Until just a few days ago, Americans were under the impression that the Los Angeles Police Department (LAPD) had one of the lowest homicide clearance rates in the country, with less than 40% of homicides solved in both 2010 and 2011 and 60% of homicides solved in 2012. Department officials recently announced, however, that these numbers were reported in error and are actually far closer to the national average for cities of Los Angeles's size.
LAPD officials have stated that poor recordkeeping and a shortage of clerks led to inaccurate filings with the Federal Bureau of Investigation (FBI) in recent years. The result? Los Angeles appeared far more dangerous than it actually was, and the LAPD appeared to have a low rate of solving homicides. Let's take a brief look at the disparities:
The following percentages were originally reported by the LAPD to the FBI, and are calculated by dividing the number of homicides solved each year (regardless of when they occurred) by the number of homicides committed that year:
- 2007: 60%
- 2008: 57%
- 2009: 58%
- 2010: 38%
- 2011: 39%
- 2012: 60%
After adjusting these figures by correcting clerical and reporting errors, the LAPD has come up with the following figures:
- 2007: 75%
- 2008: 75%
- 2009: 83%
- 2010: 74%
- 2011: 71%
- 2012: 81%
Let us take a look at how this second set of figures compares with national averages of the eight largest cities in the U.S.:
- 2007: 63%
- 2008: 70%
- 2009: 71%
- 2010: 69%
- 2011: 65%
- 2012: 68%
Comparing the adjusted percentages with the national averages of the eight largest U.S. cities, it appears that Los Angeles has an above average homicide clearance rate.
The fact that these errors were made and inaccurate statistics reported to the FBI in the first place can be unsettling, though LAPD officials seem confident that they were honest mistakes rather than attempts at fraud. It appears that the FBI database may not be altered to reflect the changes now reported by the LAPD, as local agencies may only submit missing or corrected data by December of the following year.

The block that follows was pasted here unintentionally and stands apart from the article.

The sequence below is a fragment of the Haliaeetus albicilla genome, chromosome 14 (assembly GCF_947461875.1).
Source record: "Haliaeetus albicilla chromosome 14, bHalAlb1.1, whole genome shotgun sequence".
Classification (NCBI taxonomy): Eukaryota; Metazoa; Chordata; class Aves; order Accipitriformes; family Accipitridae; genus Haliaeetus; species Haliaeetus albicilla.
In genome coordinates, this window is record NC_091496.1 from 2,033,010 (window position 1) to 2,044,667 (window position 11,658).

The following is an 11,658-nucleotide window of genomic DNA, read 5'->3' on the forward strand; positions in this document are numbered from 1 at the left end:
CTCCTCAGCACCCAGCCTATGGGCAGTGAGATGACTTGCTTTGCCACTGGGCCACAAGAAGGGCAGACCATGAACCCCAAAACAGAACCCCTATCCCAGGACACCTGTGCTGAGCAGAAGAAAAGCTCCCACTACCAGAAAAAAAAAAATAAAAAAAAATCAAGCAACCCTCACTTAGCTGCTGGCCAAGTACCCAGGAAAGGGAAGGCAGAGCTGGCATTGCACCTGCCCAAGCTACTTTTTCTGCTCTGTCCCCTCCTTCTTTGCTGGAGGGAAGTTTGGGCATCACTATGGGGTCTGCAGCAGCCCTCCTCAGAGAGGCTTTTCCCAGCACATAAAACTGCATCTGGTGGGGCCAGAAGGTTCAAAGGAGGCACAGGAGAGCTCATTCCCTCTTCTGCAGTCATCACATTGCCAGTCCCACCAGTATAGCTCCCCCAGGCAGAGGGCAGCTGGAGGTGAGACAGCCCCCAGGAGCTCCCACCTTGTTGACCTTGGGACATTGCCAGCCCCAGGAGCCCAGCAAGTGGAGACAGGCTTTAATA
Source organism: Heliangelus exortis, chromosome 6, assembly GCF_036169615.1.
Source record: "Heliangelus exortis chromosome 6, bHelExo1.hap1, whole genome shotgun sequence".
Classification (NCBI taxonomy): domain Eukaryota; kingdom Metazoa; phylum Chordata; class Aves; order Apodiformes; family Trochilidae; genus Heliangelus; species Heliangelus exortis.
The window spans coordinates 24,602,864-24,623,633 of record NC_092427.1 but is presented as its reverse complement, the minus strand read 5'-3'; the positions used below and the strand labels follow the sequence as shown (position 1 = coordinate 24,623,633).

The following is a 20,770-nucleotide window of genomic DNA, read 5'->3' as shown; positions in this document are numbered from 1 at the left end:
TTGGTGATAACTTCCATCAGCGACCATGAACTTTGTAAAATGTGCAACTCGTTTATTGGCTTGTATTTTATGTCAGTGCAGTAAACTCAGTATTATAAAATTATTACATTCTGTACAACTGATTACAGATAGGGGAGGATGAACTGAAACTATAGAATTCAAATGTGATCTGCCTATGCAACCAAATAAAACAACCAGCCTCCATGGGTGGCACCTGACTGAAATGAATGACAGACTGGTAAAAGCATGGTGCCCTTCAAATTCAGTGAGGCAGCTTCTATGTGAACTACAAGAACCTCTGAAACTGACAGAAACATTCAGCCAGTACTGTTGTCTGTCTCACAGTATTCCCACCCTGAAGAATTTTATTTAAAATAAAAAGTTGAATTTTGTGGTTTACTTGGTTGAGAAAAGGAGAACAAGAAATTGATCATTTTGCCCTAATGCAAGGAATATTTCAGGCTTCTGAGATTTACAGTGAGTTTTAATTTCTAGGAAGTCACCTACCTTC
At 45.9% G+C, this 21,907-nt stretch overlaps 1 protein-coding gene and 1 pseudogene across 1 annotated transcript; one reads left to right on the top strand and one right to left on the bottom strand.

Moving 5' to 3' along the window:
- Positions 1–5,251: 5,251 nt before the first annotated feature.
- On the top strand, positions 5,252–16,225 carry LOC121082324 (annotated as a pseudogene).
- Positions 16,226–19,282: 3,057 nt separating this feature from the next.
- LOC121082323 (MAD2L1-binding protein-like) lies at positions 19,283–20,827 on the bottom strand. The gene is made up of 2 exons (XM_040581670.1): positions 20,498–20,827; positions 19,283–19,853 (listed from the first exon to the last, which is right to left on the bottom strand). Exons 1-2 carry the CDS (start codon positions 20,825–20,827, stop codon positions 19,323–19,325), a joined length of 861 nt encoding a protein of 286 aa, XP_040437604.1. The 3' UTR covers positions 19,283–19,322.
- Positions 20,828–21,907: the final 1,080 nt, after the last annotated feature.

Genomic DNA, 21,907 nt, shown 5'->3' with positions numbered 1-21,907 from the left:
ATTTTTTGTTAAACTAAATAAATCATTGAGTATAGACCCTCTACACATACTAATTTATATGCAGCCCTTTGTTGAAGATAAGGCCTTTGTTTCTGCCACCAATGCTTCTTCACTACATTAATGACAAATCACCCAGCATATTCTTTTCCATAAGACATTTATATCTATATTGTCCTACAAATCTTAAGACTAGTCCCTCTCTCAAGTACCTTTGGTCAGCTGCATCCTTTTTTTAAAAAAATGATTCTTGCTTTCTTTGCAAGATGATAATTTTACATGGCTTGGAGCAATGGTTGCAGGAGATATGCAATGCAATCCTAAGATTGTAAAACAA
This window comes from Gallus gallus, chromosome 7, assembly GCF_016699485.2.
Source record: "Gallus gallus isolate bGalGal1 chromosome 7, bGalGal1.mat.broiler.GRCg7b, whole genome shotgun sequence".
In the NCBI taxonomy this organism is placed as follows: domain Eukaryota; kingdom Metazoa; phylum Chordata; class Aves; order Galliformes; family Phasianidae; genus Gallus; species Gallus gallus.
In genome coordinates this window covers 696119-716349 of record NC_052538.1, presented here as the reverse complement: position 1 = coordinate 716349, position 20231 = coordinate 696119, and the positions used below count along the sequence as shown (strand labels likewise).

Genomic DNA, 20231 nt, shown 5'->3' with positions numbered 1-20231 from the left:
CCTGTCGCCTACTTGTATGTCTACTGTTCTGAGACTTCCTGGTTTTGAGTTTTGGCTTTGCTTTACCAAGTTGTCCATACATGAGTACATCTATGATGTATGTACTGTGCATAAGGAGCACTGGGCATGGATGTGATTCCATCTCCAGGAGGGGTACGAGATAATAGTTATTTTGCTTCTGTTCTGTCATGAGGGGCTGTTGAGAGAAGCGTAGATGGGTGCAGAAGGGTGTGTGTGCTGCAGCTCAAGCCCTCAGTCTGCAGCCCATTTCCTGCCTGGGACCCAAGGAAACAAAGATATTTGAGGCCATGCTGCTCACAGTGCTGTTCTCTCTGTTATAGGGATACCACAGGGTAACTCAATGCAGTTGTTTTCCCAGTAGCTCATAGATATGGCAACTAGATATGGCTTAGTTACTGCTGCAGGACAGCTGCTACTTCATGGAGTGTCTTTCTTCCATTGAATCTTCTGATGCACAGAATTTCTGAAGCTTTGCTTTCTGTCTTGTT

Law enforcement agencies like the LAPD work tirelessly to solve crimes that come across their plates, particularly homicides and other serious and violent crimes. In their efforts to solve these crimes and keep clearance rates high, however, law enforcement personnel must work within the boundaries of the U.S. Constitution by observing the rights of defendants, arrestees and suspects. Though the majority of law enforcement personnel are properly trained and take care to follow the law, overzealous police officers, detectives and investigators may make mistakes or even intentionally violate a person's rights in their attempts to solve a crime, and this should not be tolerated.
At Lessem & Newstat, we offer experienced criminal defense representation to clients throughout Los Angeles and all of Southern California. We recognize the need for a legal professional who is fighting to protect the interests of the defendant in criminal proceedings, and we fill this need with our resources, passion, skill and knowledge. For more information about a particular case and how we may be able to assist you, please call our offices for a confidential consultation.